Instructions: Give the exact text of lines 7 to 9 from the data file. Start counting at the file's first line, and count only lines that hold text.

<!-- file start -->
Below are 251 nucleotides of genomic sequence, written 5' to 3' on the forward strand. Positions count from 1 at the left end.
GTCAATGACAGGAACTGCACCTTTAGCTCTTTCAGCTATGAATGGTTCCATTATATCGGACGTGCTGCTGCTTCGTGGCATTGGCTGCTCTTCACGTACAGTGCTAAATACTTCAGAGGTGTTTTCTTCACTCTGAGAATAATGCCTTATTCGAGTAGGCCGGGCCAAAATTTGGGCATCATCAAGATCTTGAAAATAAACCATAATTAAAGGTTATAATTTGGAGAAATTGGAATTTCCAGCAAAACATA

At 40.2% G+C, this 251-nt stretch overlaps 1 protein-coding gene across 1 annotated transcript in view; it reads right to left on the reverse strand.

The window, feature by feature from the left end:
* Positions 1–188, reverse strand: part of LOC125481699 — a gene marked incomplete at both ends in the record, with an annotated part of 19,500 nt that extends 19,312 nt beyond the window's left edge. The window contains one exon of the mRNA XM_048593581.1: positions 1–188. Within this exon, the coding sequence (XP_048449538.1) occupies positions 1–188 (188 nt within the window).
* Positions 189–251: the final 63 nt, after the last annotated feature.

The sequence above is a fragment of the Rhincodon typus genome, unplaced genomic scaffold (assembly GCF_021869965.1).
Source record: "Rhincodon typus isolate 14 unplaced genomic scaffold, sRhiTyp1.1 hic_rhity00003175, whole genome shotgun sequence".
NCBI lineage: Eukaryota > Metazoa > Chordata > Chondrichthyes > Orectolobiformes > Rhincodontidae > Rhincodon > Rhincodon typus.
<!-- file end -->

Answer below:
The sequence above is a fragment of the Rhincodon typus genome, unplaced genomic scaffold (assembly GCF_021869965.1).
Source record: "Rhincodon typus isolate 14 unplaced genomic scaffold, sRhiTyp1.1 hic_rhity00003175, whole genome shotgun sequence".
NCBI lineage: Eukaryota > Metazoa > Chordata > Chondrichthyes > Orectolobiformes > Rhincodontidae > Rhincodon > Rhincodon typus.